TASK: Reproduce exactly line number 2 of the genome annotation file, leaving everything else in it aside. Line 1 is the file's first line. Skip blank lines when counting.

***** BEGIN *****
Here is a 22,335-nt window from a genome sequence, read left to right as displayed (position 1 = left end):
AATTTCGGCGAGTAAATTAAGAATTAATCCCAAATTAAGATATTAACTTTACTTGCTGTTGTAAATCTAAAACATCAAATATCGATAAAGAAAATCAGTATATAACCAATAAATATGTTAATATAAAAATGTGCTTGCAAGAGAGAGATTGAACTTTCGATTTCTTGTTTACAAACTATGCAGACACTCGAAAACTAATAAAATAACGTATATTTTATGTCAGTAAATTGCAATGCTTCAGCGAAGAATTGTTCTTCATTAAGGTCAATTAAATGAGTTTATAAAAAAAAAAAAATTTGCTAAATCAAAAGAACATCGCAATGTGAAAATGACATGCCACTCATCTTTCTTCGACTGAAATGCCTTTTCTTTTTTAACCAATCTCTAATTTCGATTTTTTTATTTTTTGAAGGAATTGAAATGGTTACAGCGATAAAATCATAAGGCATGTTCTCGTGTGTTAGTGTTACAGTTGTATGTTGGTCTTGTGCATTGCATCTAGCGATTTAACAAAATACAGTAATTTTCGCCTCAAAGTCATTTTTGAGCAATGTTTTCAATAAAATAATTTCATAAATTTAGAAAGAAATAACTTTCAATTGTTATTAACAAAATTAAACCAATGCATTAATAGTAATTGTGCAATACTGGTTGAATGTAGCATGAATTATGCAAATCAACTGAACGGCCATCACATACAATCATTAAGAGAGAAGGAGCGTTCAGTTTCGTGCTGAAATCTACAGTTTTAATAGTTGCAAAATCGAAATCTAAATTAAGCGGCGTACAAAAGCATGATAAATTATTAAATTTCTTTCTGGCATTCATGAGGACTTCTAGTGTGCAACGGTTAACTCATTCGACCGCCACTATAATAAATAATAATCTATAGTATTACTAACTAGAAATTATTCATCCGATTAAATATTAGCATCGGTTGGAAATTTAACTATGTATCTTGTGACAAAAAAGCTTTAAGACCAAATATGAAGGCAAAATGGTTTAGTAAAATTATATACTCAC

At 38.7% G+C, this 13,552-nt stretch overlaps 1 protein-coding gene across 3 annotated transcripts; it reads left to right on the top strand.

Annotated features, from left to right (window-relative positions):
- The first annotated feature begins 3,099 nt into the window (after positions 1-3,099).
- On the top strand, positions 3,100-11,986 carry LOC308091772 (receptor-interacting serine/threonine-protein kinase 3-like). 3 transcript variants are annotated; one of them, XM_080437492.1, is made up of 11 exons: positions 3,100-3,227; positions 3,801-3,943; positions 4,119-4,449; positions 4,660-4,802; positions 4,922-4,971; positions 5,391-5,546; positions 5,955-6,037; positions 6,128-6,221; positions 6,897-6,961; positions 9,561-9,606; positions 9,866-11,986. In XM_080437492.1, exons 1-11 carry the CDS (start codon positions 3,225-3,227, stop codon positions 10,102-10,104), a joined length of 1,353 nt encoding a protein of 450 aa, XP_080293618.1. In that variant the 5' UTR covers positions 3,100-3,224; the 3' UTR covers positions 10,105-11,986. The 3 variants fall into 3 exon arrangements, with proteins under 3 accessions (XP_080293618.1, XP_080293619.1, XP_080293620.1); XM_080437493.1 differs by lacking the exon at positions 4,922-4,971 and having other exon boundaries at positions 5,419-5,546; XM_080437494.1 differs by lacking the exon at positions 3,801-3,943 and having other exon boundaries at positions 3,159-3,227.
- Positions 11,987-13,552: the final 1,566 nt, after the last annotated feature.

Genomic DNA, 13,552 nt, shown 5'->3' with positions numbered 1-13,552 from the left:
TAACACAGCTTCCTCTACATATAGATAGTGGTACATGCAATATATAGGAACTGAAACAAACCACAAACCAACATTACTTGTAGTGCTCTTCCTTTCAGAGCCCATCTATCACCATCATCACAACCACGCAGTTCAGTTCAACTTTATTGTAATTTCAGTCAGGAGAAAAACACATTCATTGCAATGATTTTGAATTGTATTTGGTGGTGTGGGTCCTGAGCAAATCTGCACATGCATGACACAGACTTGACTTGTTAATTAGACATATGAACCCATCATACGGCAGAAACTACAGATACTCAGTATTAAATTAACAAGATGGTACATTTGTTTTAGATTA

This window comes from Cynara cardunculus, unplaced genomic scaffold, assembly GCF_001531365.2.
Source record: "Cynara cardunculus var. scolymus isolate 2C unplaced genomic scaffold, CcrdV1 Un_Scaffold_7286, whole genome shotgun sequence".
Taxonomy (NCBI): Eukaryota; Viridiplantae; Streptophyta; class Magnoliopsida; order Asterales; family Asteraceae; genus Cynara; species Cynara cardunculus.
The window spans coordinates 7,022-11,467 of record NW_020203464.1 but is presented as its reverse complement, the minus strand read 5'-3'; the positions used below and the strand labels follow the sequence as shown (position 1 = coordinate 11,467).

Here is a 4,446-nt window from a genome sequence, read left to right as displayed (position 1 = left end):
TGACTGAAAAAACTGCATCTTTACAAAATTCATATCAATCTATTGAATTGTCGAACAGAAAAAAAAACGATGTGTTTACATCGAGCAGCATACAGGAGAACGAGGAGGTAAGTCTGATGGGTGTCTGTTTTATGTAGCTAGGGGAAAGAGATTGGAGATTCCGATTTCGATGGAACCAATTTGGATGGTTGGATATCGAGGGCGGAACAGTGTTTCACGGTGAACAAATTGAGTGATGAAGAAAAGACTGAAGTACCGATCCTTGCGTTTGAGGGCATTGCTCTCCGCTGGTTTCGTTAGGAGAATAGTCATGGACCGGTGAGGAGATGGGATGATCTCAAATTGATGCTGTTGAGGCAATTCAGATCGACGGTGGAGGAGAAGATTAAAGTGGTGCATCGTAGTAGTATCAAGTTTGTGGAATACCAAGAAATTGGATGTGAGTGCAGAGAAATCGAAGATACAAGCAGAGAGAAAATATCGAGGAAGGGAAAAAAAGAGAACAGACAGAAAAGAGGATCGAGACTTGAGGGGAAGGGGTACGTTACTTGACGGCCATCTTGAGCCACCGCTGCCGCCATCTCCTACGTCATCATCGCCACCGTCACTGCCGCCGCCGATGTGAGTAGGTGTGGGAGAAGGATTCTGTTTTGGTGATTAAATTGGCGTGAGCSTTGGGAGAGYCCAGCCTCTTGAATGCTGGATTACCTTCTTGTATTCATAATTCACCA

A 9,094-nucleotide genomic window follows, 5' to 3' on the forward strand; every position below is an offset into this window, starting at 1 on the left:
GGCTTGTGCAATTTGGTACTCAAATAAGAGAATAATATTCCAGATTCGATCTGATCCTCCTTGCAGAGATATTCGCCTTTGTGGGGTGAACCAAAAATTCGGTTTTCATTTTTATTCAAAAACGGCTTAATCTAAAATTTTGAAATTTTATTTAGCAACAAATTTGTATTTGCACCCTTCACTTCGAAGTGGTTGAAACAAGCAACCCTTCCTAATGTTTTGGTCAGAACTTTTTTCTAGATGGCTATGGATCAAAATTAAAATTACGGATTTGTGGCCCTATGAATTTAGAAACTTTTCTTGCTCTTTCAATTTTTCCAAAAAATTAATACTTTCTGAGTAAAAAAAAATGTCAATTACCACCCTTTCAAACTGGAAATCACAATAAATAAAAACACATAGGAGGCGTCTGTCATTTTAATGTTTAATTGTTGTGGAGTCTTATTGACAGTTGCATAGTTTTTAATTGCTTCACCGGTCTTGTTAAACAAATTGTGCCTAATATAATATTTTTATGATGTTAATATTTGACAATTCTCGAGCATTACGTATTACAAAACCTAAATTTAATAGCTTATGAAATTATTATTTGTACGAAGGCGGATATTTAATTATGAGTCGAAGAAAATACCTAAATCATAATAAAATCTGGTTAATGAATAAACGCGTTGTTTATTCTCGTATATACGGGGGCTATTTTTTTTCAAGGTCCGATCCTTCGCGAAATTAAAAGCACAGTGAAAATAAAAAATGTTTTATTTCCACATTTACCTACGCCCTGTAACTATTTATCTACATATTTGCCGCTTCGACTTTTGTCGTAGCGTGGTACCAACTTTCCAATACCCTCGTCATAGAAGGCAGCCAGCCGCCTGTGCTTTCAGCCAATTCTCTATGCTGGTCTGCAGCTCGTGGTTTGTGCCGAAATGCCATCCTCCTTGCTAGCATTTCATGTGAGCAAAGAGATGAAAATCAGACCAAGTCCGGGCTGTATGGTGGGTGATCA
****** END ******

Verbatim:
AATTTCGGCGAGTAAATTAAGAATTAATCCCAAATTAAGATATTAACTTTACTTGCTGTTGTAAATCTAAAACATCAAATATCGATAAAGAAAATCAGTATATAACCAATAAATATGTTAATATAAAAATGTGCTTGCAAGAGAGAGATTGAACTTTCGATTTCTTGTTTACAAACTATGCAGACACTCGAAAACTAATAAAATAACGTATATTTTATGTCAGTAAATTGCAATGCTTCAGCGAAGAATTGTTCTTCATTAAGGTCAATTAAATGAGTTTATAAAAAAAAAAAAATTTGCTAAATCAAAAGAACATCGCAATGTGAAAATGACATGCCACTCATCTTTCTTCGACTGAAATGCCTTTTCTTTTTTAACCAATCTCTAATTTCGATTTTTTTATTTTTTGAAGGAATTGAAATGGTTACAGCGATAAAATCATAAGGCATGTTCTCGTGTGTTAGTGTTACAGTTGTATGTTGGTCTTGTGCATTGCATCTAGCGATTTAACAAAATACAGTAATTTTCGCCTCAAAGTCATTTTTGAGCAATGTTTTCAATAAAATAATTTCATAAATTTAGAAAGAAATAACTTTCAATTGTTATTAACAAAATTAAACCAATGCATTAATAGTAATTGTGCAATACTGGTTGAATGTAGCATGAATTATGCAAATCAACTGAACGGCCATCACATACAATCATTAAGAGAGAAGGAGCGTTCAGTTTCGTGCTGAAATCTACAGTTTTAATAGTTGCAAAATCGAAATCTAAATTAAGCGGCGTACAAAAGCATGATAAATTATTAAATTTCTTTCTGGCATTCATGAGGACTTCTAGTGTGCAACGGTTAACTCATTCGACCGCCACTATAATAAATAATAATCTATAGTATTACTAACTAGAAATTATTCATCCGATTAAATATTAGCATCGGTTGGAAATTTAACTATGTATCTTGTGACAAAAAAGCTTTAAGACCAAATATGAAGGCAAAATGGTTTAGTAAAATTATATACTCAC